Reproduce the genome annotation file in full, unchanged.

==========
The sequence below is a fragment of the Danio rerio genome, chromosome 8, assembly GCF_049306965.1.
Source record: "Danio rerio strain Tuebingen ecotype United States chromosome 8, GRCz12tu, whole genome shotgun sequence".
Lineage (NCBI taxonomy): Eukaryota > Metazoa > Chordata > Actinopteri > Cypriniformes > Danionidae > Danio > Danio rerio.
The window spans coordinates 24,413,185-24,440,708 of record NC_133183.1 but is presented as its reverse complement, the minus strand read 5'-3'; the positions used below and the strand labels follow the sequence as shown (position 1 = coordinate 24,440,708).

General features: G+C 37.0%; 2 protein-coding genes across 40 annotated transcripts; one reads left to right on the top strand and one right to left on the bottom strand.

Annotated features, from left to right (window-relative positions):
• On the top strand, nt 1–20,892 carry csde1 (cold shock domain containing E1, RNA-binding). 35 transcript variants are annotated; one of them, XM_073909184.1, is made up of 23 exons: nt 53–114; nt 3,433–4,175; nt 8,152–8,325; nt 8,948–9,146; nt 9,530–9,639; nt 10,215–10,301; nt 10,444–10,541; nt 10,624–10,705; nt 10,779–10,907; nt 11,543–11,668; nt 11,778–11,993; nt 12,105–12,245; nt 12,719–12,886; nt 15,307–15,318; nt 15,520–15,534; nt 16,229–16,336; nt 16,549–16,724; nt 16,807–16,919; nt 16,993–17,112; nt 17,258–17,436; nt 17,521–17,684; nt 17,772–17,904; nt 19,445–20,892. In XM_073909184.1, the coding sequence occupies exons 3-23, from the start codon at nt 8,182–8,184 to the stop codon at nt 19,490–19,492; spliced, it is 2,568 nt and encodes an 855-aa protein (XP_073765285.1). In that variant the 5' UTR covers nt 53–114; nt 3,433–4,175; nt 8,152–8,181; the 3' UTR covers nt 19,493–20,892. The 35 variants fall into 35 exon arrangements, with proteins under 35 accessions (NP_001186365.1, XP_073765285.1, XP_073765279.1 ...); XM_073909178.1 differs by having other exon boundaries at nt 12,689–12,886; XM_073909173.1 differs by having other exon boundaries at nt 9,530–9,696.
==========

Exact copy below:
The sequence below is a fragment of the Danio rerio genome, chromosome 8, assembly GCF_049306965.1.
Source record: "Danio rerio strain Tuebingen ecotype United States chromosome 8, GRCz12tu, whole genome shotgun sequence".
Lineage (NCBI taxonomy): Eukaryota > Metazoa > Chordata > Actinopteri > Cypriniformes > Danionidae > Danio > Danio rerio.
The window spans coordinates 24,413,185-24,440,708 of record NC_133183.1 but is presented as its reverse complement, the minus strand read 5'-3'; the positions used below and the strand labels follow the sequence as shown (position 1 = coordinate 24,440,708).

General features: G+C 37.0%; 2 protein-coding genes across 40 annotated transcripts; one reads left to right on the top strand and one right to left on the bottom strand.

Annotated features, from left to right (window-relative positions):
• On the top strand, nt 1–20,892 carry csde1 (cold shock domain containing E1, RNA-binding). 35 transcript variants are annotated; one of them, XM_073909184.1, is made up of 23 exons: nt 53–114; nt 3,433–4,175; nt 8,152–8,325; nt 8,948–9,146; nt 9,530–9,639; nt 10,215–10,301; nt 10,444–10,541; nt 10,624–10,705; nt 10,779–10,907; nt 11,543–11,668; nt 11,778–11,993; nt 12,105–12,245; nt 12,719–12,886; nt 15,307–15,318; nt 15,520–15,534; nt 16,229–16,336; nt 16,549–16,724; nt 16,807–16,919; nt 16,993–17,112; nt 17,258–17,436; nt 17,521–17,684; nt 17,772–17,904; nt 19,445–20,892. In XM_073909184.1, the coding sequence occupies exons 3-23, from the start codon at nt 8,182–8,184 to the stop codon at nt 19,490–19,492; spliced, it is 2,568 nt and encodes an 855-aa protein (XP_073765285.1). In that variant the 5' UTR covers nt 53–114; nt 3,433–4,175; nt 8,152–8,181; the 3' UTR covers nt 19,493–20,892. The 35 variants fall into 35 exon arrangements, with proteins under 35 accessions (NP_001186365.1, XP_073765285.1, XP_073765279.1 ...); XM_073909178.1 differs by having other exon boundaries at nt 12,689–12,886; XM_073909173.1 differs by having other exon boundaries at nt 9,530–9,696.